Wednesday, February 06, 2013

Symphony of Soil - Film Preview

Symphony of Soil, is a documentary showing this Thursday, Feb. 7 at 7pm as part of the library's Princeton Environmental Film Festival. Here's a review I wrote after previewing the film a few months ago:

Great film. Long but well worth it. Maybe could be tied to a discussion of how homeowners can better handle their kitchen scraps and so-called yardwaste. (Judith Robinson will lead a panel of soil experts afterwards.)

At first, this film seems like mostly scenery and symphony, but soon begins digging deeper and deeper, so to speak, until it really gets down to the nitty gritty of what's going on with soils around the world, and how to shift the trajectory from degradation to regeneration. Somehow, it covers a huge amount of ground (these are not intentional puns) without seeming to jump around, dropping in on farms all over the world, with common refrains of a generation of farmers turning away from the dependence on chemicals and plow, and all the ways they are restoring the health and balance of the soil. Lots about nitrogen, soil bacteria/plant interactions--a highly digestible combination of science, experience, passion and beauty. 

The researchers at Rodale in Pennsylvania provide a beautiful demonstration of how soil health and mulch affect the quantity and quality of runoff, and how much water percolates down to recharge the aquifers--all very relevant to Princeton homeowners who tend to dump their yards' organic matter out on the asphalt for the town to haul away.

The chemical industry is not allowed to speak in its defense, but the depiction of pesticides' and chemical fertilizer's downside is not an angry vilification but more an explanation of why there's a better way. It's also refreshing to have nearly all of the many talking heads outdoors getting dirty, rather than sitting in their offices.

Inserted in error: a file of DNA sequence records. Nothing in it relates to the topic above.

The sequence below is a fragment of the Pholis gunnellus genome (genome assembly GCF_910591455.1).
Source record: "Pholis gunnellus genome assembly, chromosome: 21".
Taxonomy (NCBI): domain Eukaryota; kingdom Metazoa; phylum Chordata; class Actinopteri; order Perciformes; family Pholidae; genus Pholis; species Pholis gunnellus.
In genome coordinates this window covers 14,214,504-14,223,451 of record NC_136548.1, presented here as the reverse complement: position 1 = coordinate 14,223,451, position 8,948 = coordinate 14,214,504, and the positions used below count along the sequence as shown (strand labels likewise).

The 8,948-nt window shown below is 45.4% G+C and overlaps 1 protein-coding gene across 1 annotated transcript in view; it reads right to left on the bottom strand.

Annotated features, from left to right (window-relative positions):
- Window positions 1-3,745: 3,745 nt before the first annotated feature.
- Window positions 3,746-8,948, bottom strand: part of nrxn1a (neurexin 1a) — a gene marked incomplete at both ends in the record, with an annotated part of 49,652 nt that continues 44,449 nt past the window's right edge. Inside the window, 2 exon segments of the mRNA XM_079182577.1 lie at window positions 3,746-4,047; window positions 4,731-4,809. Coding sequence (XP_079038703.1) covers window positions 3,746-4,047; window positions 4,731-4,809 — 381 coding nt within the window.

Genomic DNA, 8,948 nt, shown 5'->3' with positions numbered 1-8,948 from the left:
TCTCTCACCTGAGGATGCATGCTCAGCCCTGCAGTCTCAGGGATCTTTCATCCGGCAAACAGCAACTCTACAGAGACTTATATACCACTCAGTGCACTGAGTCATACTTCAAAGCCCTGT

The camera work is excellent, and the editor included a couple spontaneous moments: one in which a shaggy dog lies down on the potato plant being discussed, and another with a child that made for an ending that goes straight to the heart. Actually, the ending is reminiscent of Truffaut's 400 Blows. I was taken back to books by Louis Bromfield (about restoring a farm in Ohio) and Ruth Stout (a pioneer in the use of mulch), written in the 40s but that became popular again in the 70s, questioning conventional wisdom and showing a better way.
As an aside, it's interesting to note, as one who has worked at restoring native plant communities, that some of the "good guys" on the farm, e.g. earthworms and high fertility, can actually work against biodiversity in the wild. Many species of earthworms are exotic and tend to eat through the organic matter in a forest too rapidly, depriving the forest soil of a protective litter layer over the soil and increasing the leaching of nutrients. Too much nitrogen, which reaches wild areas via air pollution, can shift the balance of species. Some of the most biodiverse habitats have very poor soil. There are some cases of serendipity where biodiverse habitats associated with poor soil types were inadvertently spared the plow, since farmers sought out richer soils elsewhere.

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